Tuesday, July 12, 2011

Author Catherine Delors: Importance of Trivia

519b -Gz6wL._SS500_Please join me in welcoming Catherine Delors, author of the highly praised MISTRESS OF THE REVOLUTION, as the special guest blogger today as she makes a stop on her blog tour with her latest release.

Catherine has creates an evocative historical mystery set in the aftermath of the French Revolution, FOR THE KING is now available in paperback. It chronicles the aftermath of the “Rue Saint-Nicaise plot,” which was one of many real-life Royalist assassination plots to overthrow Napoleon during the revolution. After a cart full of gunpowder explodes in a failed attempt to take Napoleon’s life, dozens of innocent bystanders are killed and Chief Roch Michel takes on the daunting task of finding and arresting the conspirators. But when his investigation is hindered by corruption and jealousy among members of the police force, Roch has no choice but to trust those who might be friend or foe.
In her trademark style, Catherine weaves together historical fact and fiction to create a suspenseful and thrilling story that will transport the readers through the dark alleys and glittering salons of post revolutionary Paris in a timeless tale of love, lust, revenge, betrayal and redemption.
I asked Catherine if she could talk about doing research. So today she’s here to tell us about ‘researching FOR THE KING, or the importance of trivia.’

Every historical novelist is familiar with this quandary: she has to explain the era of the novel while avoiding the dreaded “information dump” that will make the eyes of the most enthusiastic reader glaze over. A novel is not a thesis.

Of course I researched the historical background of FOR THE KING, which is Napoléon’s rise to power, and the deadly plot to blow up his carriage in the heart of Paris on Christmas Eve 1800. But the novel deals with much more: everyday life at the turn of the 19th century, and the history of the French police, its techniques and procedures. 

My research always turns up more material than I can include in a novel. To determine what will be kept in the final version, I use two tests: what is indispensable to the comprehension of the historical background (and I often simplify it to make for an easy yet accurate understanding) and also what surprises or amuses me. I love those Wow, I didn’t know that! moments of discovery. Those details and tidbits are also easy to include casually, in a line of dialog or in the flow of the narrative.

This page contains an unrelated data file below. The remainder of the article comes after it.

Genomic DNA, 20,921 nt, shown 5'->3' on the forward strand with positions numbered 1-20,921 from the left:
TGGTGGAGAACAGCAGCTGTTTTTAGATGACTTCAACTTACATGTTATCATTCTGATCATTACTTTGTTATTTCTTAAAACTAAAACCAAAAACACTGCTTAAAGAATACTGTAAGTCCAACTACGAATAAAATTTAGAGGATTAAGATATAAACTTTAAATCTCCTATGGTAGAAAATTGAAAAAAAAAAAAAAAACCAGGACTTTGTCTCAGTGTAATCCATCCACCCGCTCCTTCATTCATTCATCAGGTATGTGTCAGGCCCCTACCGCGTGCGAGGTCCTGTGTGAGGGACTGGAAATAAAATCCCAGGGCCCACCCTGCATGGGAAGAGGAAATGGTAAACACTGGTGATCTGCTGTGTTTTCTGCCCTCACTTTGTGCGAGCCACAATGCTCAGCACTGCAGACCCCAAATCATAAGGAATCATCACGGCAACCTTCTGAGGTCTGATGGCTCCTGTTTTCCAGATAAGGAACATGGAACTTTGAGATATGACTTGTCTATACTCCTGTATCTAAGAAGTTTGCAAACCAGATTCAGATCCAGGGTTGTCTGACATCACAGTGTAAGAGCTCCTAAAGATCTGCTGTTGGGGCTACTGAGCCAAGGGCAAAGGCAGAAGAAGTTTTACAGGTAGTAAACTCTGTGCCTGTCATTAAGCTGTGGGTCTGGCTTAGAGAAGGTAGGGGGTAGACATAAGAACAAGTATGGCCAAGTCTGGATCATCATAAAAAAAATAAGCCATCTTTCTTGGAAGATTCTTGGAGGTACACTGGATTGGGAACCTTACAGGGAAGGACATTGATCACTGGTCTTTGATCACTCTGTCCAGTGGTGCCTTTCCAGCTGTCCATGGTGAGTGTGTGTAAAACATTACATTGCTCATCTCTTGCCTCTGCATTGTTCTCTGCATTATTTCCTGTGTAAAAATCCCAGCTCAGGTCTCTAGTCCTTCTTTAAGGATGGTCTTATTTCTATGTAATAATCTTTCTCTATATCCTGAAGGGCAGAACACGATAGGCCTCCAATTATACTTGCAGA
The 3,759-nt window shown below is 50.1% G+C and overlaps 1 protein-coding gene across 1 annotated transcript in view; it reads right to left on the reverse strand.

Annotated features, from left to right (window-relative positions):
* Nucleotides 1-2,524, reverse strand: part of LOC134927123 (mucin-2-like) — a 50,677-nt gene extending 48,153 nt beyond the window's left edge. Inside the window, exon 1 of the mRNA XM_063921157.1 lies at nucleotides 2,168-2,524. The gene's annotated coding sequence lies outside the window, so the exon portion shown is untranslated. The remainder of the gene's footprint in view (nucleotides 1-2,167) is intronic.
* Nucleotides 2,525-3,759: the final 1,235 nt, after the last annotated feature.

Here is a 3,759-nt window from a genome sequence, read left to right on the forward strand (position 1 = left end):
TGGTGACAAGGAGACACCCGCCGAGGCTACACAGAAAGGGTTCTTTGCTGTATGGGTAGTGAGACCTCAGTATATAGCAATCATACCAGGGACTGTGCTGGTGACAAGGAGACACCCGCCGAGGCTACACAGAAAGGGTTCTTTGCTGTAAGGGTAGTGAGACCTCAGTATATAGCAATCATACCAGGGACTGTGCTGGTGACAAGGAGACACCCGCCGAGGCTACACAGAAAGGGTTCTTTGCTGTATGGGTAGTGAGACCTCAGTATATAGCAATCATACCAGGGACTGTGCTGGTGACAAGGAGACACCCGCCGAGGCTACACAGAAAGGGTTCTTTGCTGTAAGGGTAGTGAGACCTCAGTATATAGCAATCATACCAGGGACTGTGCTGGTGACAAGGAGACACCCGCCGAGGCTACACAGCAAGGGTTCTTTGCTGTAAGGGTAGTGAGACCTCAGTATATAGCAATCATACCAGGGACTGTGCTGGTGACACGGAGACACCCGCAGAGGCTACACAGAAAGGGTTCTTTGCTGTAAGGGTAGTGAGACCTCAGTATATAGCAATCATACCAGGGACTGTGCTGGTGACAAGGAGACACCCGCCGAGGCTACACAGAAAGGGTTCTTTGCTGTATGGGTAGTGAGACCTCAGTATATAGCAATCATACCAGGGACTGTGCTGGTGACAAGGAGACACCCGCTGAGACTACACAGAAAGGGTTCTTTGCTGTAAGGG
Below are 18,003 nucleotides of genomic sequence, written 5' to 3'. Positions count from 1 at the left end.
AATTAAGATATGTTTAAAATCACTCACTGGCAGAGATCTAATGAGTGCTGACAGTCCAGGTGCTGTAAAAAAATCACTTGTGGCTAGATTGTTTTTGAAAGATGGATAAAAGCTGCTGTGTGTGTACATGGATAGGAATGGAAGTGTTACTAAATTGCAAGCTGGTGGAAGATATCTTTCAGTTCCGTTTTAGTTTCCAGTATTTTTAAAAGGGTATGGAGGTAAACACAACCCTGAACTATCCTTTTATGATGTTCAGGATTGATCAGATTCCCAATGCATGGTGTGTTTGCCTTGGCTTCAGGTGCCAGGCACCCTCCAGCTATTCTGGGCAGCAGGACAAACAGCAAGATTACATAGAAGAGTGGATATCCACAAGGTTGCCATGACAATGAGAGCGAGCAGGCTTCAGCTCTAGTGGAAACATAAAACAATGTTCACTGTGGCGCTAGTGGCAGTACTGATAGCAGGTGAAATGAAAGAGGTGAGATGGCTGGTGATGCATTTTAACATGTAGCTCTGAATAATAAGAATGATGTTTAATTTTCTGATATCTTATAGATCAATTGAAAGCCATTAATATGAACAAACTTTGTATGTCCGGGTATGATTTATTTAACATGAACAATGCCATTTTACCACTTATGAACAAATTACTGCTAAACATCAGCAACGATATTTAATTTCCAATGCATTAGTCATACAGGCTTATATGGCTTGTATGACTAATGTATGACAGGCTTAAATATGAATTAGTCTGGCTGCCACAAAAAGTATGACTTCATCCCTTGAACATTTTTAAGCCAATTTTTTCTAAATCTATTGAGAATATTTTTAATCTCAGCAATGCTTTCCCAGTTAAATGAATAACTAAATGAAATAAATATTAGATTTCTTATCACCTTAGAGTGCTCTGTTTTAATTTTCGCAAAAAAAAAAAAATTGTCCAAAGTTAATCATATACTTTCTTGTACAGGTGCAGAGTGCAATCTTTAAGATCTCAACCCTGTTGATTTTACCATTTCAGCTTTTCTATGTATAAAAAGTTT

I believe those forgotten little things give a true period flavor to FOR THE KING. Scholarly works won’t stoop to such details, but 18th century people cared much about them, and of course wrote about them aplenty, in their letters, in police reports, in memoirs. Digging into these primary sources is always a treat, maybe the most pleasurable part of writing historical fiction.

For instance: how did Parisians, not only aristocrats but also ordinary people, keep clean without access to our modern conveniences and easy access to water? Public baths and showers, installed on barges on the Seine River, were extremely popular. I discovered that such an establishment played a part in the investigation, which delighted me. I even kept the name of that place in the novel. And people loved to swim for the river, with the multiple benefits of keeping fit, and clean, and refreshed in the heat of summer. 

“What about winter?” will you ask. Well, that was the time when having one’s private bathroom, with its copper or marble tub, and servants to bring in hot water, came in handy.

So, while you enjoy your pool, or seaside vacation, remember those 1800 Parisians frolicking in the Seine…

Catherine, thanks for guest blogging today. Trivia is an important part of a story and adds a bit of fun to it. Wishing you much success with FOR THE KING.

Ring in Bastille Day (July 14th) with an eerie suspense novel (FOR THE KING) that might make you wonder, who can you trust? For more on Catherine and her writing, visit her website at http://catherinedelors.com/.

Do you enjoy bits of trivia mixed in with a story? As an author, do you like to include trivia? As always, thanks for stopping by and sharing your thoughts.


  1. Hi Mason .. such an interesting post by Catherine on her book .. you know I love Trivia, so had to look at this post.

    I love Catherine's two tests - make so much sense. Fascinating about the bathing .. I guess it was separate times for the different sexes?

    Fascinating and then great that you can include it in the book .. sounds an interesting read ..

    Thanks Mason - and hope your MIL's care is getting easier and more settled .. not an easy time ..

    Have good weeks both of you - and good luck Catherine with the book .. I love trivia! Cheers for now - Hilary

  2. Mason - Thanks for hosting Catherine.

    Catherine - I couldn't agree with you more. Those little details, trivial though they may seem to be, really add to a story. That's just as true for an historical novel as for any other genre. And it takes work and effort to do that research and find out those details. Thanks for sharing how you do it :-).

  3. Great interview and I love the cover.


I'd love to hear your thoughts on today's post. Thanks for dropping by.